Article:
Doctor wants sedentary lifestyles to be considered a medical condition
Fri, August 17, 2012 at 14:17
IHRSA in ABC Financial, Crossfit, Equinox, This Week in the Fitness Industry

Contrary to popular belief, a sedentary lifestyle is not limited to the obese. Being inactive can result in diabetes, high blood pressure, joint damage and other health problems.

A Mayo Clinic researcher explains that those who work in an office setting and patients who are immobilized, among others, can be put into this category.

That is why Dr. Michael Joyner wants being sedentary should be treated as a medical condition. He wrote this in a commentary published in this month’s Journal of Physiology.

Joyner feels that if it is treated as a medical condition then physicians could prescribe exercise and formal rehabilitation.


Stretch outdoors in D.C., get a ticket

Getting in shape in D.C. is actually against the law. 

OK, that may be stretching it a bit. But, the outdoor classes that have become so popular in the parks and open spaces around the Nation’s Capitol is not allowed. With the advent of adventure and endurance sports, as well as yoga, sports lessons and boot camps, it is difficult to go a few blocks without seeing a group stretch.


New president at Equinox 

Gatorade’s brand is as strong as ever. Pepsi’s really never has been in danger of losing its foothold in the soft drink market. 

Those are two reasons why Equinox, the fitness chain with 200,000 members over 56 locations, has hired Sarah Robb O’Hagan as its new president. In her new position the former president of Gatorade and global sports nutrition at PepsiCo. Will be responsible for expanding all of the company’s existing brands – Equinox, yoga studio Pure Yoga, budget-friendly fitness club Blink and cycling chain SoulCycle.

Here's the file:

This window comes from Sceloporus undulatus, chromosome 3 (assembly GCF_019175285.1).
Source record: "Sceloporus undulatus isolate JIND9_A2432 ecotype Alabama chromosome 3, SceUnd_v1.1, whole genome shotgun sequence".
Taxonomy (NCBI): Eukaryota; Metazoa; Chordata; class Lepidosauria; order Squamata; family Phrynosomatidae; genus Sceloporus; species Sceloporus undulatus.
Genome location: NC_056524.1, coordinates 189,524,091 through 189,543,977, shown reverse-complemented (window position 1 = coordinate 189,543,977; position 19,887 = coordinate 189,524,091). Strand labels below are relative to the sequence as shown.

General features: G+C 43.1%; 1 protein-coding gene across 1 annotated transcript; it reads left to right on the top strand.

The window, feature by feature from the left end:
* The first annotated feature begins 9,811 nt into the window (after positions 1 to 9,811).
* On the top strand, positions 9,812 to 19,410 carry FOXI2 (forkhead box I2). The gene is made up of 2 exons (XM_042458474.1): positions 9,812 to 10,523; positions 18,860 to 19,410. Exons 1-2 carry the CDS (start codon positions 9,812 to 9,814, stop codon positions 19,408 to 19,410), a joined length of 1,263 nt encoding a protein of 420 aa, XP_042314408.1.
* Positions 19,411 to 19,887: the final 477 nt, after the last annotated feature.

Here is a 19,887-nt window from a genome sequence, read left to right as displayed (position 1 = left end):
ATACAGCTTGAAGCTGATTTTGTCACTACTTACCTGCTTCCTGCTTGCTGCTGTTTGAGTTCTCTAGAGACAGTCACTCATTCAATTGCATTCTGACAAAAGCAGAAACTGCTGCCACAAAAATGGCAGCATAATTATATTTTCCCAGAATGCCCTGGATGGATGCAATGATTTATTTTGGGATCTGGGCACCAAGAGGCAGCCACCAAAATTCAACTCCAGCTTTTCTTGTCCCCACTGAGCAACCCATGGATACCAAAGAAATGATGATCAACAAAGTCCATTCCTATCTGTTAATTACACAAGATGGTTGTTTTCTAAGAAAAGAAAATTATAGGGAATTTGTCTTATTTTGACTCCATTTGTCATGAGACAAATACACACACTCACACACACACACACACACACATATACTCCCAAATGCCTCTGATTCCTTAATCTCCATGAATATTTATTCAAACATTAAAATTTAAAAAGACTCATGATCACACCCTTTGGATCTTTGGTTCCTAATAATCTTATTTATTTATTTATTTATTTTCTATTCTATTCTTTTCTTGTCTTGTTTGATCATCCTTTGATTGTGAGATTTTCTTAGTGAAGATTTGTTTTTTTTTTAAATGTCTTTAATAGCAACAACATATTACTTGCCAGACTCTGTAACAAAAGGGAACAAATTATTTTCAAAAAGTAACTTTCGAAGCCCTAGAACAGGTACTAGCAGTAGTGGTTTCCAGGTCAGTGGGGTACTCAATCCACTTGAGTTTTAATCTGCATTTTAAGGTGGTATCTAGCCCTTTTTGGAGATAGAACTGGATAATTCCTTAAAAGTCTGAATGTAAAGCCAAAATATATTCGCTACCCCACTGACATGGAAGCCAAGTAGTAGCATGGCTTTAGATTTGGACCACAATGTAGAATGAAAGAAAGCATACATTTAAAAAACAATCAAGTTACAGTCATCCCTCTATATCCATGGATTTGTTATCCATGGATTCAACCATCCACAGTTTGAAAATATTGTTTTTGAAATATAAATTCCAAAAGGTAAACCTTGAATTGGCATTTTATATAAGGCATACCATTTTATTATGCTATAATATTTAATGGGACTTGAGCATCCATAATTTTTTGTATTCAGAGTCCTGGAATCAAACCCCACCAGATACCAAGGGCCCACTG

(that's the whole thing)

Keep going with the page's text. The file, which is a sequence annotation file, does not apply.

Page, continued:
Running a club just got easier

ABC Financial, which provides health and fitness software solutions for clubs, has introduced several new features for it’s club reporting system.

Here are five of them:

The beauty is that there are free demos available.


Divorce could jeopardize CrossFit

Here’s hoping the divorce of CrossFit owners won’t affect the widely popular product.

CrossFit was founded 17 years ago by Greg Glassman. Along with his wife, Lauren, the two grew the company to what it is now – 4,400 affiliates who own CrossFit gyms. But now, during the ownership battle Greg Glassman has to fend off a potential co-owner in the form of a Silicon Valley private equity firm.




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